I am hear to tell you that for every one knucklehead trainer that does this , there are hundreds of accusatory situations that occur where this could not be further from the truth. The problem is , when you are a gambler , you are in constant search of hitting a big score. Because of this, you look at things from that angle. Human nature leads us to believe that people in the game that have a possible control over this to an extent, think the same way. And while I would never say that no one thinks like this, I will say to anyone asking that this is simply an incorrect assumption . I, NEVER did this. EVER! Quite frankly , a trainer does not need too. There are so many things that happen in a race that can make a horse run terribly when he/she was expected to run well, that if a trainer wants to cash a ticket, all he has to do is wait for the occasion to present itself and run the horse back in a softer spot the next time and bet his money.
    Now, obviously I do not expect guys like Litwin , Davidowitz, Andy, or anyone that chooses not too, to believe me because I said it. What I hope for, is for people to believe what I am saying, or at least entertain the thought that maybe they are a bit skewed in terms of there overall judgment.
    That is the honest too god truth and like as I told another poster who enjoyed telling me all about the track and the way it "really" is, from another thread, I might be a lot of things , but gullible is not one of them.
    Hope that helps.
    Good to know. Makes sense. Thanks for clearing that up from a trainer's perspective.

  18. #53
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    Quote Originally Posted by mrginandtonic View Post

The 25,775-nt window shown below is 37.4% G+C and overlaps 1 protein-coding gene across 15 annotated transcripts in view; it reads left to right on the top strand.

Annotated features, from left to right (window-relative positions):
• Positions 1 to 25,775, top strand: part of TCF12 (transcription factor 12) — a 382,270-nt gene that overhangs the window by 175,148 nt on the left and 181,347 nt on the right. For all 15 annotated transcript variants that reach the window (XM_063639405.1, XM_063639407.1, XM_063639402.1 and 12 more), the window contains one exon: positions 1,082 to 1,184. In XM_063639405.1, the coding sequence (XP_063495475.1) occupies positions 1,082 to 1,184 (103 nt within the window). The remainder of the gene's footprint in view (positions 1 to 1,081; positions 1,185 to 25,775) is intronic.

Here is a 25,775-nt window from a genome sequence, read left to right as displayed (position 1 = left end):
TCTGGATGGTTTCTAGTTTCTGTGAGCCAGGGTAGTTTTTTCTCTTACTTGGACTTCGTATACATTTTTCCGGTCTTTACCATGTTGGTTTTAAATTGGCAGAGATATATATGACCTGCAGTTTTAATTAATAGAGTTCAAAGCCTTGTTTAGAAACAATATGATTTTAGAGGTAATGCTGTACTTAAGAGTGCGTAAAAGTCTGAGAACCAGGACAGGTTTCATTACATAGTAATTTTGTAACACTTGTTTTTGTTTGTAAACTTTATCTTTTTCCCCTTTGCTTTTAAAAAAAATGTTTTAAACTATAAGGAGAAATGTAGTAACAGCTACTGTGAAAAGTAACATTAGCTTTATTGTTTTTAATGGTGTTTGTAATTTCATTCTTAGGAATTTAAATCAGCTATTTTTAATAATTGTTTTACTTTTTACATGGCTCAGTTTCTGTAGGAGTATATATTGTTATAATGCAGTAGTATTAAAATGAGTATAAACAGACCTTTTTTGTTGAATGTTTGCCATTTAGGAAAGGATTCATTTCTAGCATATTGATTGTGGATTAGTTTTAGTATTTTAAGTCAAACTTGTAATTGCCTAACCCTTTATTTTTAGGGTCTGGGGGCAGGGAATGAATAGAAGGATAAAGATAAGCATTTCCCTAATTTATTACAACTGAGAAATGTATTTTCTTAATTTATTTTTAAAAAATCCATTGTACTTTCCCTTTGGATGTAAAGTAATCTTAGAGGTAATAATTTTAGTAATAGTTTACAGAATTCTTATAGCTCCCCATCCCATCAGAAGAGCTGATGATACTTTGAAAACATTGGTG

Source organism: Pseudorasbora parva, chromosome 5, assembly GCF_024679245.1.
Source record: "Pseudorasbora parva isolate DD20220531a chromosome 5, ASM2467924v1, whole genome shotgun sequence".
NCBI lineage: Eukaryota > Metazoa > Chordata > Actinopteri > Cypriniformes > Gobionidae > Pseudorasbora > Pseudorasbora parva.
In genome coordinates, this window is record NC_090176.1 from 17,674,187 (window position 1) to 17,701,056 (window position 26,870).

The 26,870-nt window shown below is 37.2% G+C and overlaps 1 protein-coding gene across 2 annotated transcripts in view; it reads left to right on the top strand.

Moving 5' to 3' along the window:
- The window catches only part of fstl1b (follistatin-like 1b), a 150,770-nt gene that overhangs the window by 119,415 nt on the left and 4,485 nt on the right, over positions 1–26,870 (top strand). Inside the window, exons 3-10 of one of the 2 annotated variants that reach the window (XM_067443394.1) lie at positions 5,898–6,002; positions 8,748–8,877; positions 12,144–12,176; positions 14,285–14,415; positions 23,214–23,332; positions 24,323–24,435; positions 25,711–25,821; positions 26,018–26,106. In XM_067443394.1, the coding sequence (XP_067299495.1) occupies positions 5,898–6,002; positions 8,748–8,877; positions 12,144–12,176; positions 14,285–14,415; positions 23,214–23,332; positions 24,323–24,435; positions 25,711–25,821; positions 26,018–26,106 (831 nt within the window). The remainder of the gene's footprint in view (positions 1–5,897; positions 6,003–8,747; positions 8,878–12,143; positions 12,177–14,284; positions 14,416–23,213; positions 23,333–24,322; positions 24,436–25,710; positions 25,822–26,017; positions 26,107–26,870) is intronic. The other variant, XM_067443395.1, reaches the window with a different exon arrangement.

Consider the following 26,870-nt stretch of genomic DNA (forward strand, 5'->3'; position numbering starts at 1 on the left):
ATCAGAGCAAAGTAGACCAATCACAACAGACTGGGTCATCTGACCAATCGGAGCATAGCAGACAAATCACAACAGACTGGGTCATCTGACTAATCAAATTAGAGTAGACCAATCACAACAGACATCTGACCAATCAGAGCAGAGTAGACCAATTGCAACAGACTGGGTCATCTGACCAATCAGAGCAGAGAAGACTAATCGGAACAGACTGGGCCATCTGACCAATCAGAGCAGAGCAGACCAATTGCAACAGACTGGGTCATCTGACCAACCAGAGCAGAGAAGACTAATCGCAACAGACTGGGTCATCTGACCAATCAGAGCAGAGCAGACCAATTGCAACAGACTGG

Great thread sir, I do hv one question that I would like to hv a trainer's point of view. You mentioned that alot of people don't pay attention to workouts, I myself do look at them. My questions is how do u interpret them?? I mean some trainers work their horses fast routinely, some are opposite. Some hv published workout every 7 days between races, some don't hv any. Is there an advantage in working the horse that it will be raced on or does it matter? Thanks in advance.
    Please read # 5 comment in this thread for some clarity as to why I think it is best to NOT pay much attention to them as a handicapper. I actually think that a lot of people DO pay attention to them but I also think that it can be quite misleading to most players. Workouts are very important in getting a horse ready between races. But it is impossible to understand them if you are trying to formulate an opinion based on them. There are simply to many unknown factors involving workouts that you as a handicapper have no way of knowing. As a result , I think it best to dis guard them instead of misinterpret them. Case in point:
    I sent a horse to Rockingham for a stakes race from Del. Park one summer. Her name was Tor's Baby. She was a consummate overachiever her entire career. She was not any kind of work horse at all. She would barely get out of a 2 minute lick( a 2 minute mile, thus 1/4s in .15). I sent her up a week before the race. I worked her at the Rock about 3 days before the race. She went 3/8s in .42 . Racing had just implemented the rule about a published work needed if a horse was off 30+ days. The clocker asked me when I was going to work her for the race and I told him "I just did." He was not good with that but reluctantly put the work in to the system so the public could see it. She then ran the race and went 22.1/ 45.3/ 1:10 3/5 and got beat a head finishing second vying for the lead the entire race. No one could have used that work for anything positive while handicapping but indeed it was pretty good for her.
    As times have changed, identifying horses that workout has become stricter at some tracks but many lesser tracks have no system in place and as a result it is a mess. I could go on and on but unless you are sorting out the Derby or B.Cup race or something like that, trying to understand workouts is very confusing.